Stocks rose past some key milestones in their historic July over the past week, pushing the Dow Jones Industrial Average just barely into positive territory for the year. It was a very professional, low volatility rally this week, a welcome change from the intra-day dramatics that had put everyone on edge lately.

What has really changed from the point of view of government policy or corporate results? Nothing and everything.

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To find out what’s changing on Wall Street, click here

Fighting to Feed the Dragon: McDonald's Vs. Yum!

Speed kills. And in the fast food industry, it's imperative.

The speed of service and the ability to quickly adapt menus, packaging and advertising are what makes a market leader. And right now, the speed at which fast food companies make the transition into foreign markets, particularly China, is what matters most of all.

The industry's two biggest players, McDonald's Corp. (NYSE: MCD) and Yum! Brands Inc. (NYSE: YUM) – the parent company of KFC, Pizza Hut, and Taco Bell – know that.

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The End of the Cap-and-Trade Masquerade Opens New Doors For Investors

When U.S. Sen. Harry Reid, D-NV, last week disclosed that the so-called "cap-and-trade' energy proposal that passed the U.S. House of Representatives last year would not be taken up by the Senate, climate-bill proponents were deeply dismayed.

Indeed, Financial Times columnist Clive Crook even said that the United States "has let the world down on climate."

But here's the irony. With the Senate's refusal, we may just have moved a step closer to a climate change policy that will actually work. And that's good news for U.S. taxpayers. And it opens new doors for U.S. investors.

To see the sectors that will benefit from the likely direction of climate reform, please read on...

How to Pick Stocks in the 'New Normal' Economy

In today's potentially ultra-slow-growth "New Normal" economy, old stock market multiples do not apply.

In fact, investors who rely on long-held rules about Price/Earnings (P/E) ratios when they buy and sell stocks are risking a pretty big "haircut:" They may be overvaluing some of their stocks – and the stock market in general – by 17% to 20%.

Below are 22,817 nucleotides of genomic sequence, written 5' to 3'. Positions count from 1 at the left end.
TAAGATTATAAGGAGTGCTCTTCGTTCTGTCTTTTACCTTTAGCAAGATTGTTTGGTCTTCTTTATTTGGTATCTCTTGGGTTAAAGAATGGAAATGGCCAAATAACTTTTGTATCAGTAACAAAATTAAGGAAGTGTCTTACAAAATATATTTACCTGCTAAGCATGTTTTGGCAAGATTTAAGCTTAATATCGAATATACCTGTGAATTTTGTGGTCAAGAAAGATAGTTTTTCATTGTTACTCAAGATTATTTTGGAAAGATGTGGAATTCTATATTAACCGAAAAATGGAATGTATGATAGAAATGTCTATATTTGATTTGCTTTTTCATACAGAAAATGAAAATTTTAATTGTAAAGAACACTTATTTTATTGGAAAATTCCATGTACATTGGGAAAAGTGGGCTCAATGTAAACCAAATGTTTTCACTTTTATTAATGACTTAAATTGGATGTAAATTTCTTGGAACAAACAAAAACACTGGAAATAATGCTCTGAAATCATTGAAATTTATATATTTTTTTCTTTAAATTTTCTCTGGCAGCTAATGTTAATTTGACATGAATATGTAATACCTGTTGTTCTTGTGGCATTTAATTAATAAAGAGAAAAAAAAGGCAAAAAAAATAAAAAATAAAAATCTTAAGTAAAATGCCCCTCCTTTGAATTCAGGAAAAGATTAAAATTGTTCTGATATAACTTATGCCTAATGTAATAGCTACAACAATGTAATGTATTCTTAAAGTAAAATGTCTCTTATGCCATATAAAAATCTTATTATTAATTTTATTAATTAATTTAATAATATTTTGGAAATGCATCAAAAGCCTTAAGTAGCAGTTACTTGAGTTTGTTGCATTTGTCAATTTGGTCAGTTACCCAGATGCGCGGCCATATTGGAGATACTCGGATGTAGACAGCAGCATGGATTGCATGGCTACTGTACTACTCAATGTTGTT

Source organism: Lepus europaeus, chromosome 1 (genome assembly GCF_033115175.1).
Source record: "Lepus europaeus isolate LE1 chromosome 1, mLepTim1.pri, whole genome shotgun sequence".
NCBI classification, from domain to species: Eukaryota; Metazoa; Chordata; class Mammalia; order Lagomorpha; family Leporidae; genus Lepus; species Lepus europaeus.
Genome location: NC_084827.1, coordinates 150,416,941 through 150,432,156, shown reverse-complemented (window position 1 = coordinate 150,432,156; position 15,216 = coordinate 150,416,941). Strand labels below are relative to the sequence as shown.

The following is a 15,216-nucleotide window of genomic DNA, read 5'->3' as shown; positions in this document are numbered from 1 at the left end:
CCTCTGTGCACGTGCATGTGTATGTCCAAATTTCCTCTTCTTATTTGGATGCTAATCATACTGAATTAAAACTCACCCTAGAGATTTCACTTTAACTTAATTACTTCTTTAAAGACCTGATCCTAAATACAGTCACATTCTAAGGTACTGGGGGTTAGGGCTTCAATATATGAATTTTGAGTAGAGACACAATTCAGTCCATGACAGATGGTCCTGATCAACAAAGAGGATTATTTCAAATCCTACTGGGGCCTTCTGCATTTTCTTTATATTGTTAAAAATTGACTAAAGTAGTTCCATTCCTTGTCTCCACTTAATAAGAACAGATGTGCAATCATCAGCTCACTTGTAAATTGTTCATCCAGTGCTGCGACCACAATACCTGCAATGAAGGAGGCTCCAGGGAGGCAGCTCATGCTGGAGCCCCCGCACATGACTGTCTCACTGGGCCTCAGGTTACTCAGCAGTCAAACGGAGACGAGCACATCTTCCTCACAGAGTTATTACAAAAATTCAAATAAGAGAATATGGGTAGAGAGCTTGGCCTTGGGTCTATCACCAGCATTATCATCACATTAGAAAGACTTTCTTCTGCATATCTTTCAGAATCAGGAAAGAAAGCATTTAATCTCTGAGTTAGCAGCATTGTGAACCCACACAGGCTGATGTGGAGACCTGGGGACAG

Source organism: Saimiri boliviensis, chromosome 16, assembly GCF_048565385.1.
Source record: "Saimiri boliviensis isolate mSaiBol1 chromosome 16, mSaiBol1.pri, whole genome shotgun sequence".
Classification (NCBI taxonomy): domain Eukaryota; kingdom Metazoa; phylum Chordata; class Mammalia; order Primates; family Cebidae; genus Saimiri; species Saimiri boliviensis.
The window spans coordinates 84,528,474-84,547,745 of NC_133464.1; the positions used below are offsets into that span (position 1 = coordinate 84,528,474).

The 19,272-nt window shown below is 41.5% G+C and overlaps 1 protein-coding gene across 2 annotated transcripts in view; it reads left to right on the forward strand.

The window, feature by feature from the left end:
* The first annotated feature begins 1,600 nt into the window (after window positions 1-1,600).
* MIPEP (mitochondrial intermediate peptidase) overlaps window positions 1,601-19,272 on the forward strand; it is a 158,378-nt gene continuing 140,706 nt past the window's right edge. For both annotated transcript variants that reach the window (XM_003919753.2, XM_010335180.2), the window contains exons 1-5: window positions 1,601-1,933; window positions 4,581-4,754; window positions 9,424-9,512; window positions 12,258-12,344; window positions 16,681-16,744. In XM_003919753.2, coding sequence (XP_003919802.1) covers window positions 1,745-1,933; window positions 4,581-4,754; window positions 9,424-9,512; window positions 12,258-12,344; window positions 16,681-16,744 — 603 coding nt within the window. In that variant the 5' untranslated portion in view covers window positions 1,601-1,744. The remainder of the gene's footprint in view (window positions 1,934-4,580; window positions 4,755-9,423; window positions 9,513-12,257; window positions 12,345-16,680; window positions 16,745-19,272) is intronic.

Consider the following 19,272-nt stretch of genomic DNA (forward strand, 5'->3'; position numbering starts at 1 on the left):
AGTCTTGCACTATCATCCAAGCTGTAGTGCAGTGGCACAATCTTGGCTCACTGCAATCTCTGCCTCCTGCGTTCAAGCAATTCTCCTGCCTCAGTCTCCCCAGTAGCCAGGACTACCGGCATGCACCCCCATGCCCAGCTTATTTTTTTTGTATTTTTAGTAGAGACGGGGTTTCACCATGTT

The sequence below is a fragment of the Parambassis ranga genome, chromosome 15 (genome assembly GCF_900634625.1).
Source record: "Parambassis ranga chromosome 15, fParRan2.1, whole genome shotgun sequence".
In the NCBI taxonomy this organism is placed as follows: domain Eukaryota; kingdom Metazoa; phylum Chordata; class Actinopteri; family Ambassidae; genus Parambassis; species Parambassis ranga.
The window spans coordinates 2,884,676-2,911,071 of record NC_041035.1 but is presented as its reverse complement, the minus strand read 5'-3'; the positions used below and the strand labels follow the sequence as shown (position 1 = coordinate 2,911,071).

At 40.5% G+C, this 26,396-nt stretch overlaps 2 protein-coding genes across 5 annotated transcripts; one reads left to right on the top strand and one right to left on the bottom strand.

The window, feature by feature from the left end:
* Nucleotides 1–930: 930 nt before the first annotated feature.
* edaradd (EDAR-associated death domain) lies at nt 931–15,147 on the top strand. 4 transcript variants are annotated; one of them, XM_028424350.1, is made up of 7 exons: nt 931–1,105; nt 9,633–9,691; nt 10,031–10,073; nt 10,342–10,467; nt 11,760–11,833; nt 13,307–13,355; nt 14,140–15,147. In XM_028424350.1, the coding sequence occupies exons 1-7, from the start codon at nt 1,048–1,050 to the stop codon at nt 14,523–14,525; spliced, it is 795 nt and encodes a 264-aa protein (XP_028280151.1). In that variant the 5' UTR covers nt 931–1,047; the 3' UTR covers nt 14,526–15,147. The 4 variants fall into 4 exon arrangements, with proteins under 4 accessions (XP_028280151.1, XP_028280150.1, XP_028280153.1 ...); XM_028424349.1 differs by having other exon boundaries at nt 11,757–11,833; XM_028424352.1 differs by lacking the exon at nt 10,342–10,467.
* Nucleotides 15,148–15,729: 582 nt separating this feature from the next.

Let's take a closer look…

To understand how to value stocks in the "New Normal" economy, please read on...

History Gives a Reason to Be Hopeful about U.S. Stocks

Volatility has hamstrung U.S. stocks recently, but history suggests there's a reason for hope on the horizon.

The past week and a half has been a welcome reprieve from the extreme volatility we've seen over the past few months. There have been no fewer than 19 days this year in which up or down volume has accounted for more than 90% of total volume.

The rapid up-and-down, all-or-nothing nature of the stock market has confounded even the most talented, highly paid and well informed traders. The hedge fund industry as a whole has been caught flat-footed – posting losses in each of the last two months.

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World's Largest Steelmaker Warns of Slowing Economic Recovery

Lakshmi Mittal, the chairman of ArcelorMittal (NYSE ADR: MT), the world's largest steel company, yesterday (Wednesday) issued a warning about the slowing pace of the global economic recovery and lowered his company's third-quarter forecast.

ArcelorMittal posted a 146% rise in net profits in the second quarter compared with the same period last year as demand recovered. However, the company warned third quarter results would slump by as much as 30% – hit by a seasonal dip in demand during the European summer, slower growth in China, and higher costs for iron ore.

"The improved performance in the second quarter is in line with our expectations and reflects the continued slow and progressive recovery," Mittal told The Wall Street Journal. "The challenge for the second half of the year will be to pass on the full extent of cost increases to our customers."